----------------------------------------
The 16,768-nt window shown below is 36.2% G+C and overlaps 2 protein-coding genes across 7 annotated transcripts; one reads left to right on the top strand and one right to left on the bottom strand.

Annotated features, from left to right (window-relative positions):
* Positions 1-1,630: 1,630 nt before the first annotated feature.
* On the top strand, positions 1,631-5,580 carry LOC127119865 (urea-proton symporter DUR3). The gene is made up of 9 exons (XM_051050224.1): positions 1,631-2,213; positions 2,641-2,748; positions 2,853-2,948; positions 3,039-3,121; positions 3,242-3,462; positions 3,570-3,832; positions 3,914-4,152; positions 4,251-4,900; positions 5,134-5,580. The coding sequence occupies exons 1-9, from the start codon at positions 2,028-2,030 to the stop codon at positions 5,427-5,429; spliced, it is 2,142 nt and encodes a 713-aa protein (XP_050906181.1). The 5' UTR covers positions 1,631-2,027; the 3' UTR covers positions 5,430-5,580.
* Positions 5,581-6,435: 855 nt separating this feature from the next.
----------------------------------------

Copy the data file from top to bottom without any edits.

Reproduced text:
The 16,768-nt window shown below is 36.2% G+C and overlaps 2 protein-coding genes across 7 annotated transcripts; one reads left to right on the top strand and one right to left on the bottom strand.

Annotated features, from left to right (window-relative positions):
* Positions 1-1,630: 1,630 nt before the first annotated feature.
* On the top strand, positions 1,631-5,580 carry LOC127119865 (urea-proton symporter DUR3). The gene is made up of 9 exons (XM_051050224.1): positions 1,631-2,213; positions 2,641-2,748; positions 2,853-2,948; positions 3,039-3,121; positions 3,242-3,462; positions 3,570-3,832; positions 3,914-4,152; positions 4,251-4,900; positions 5,134-5,580. The coding sequence occupies exons 1-9, from the start codon at positions 2,028-2,030 to the stop codon at positions 5,427-5,429; spliced, it is 2,142 nt and encodes a 713-aa protein (XP_050906181.1). The 5' UTR covers positions 1,631-2,027; the 3' UTR covers positions 5,430-5,580.
* Positions 5,581-6,435: 855 nt separating this feature from the next.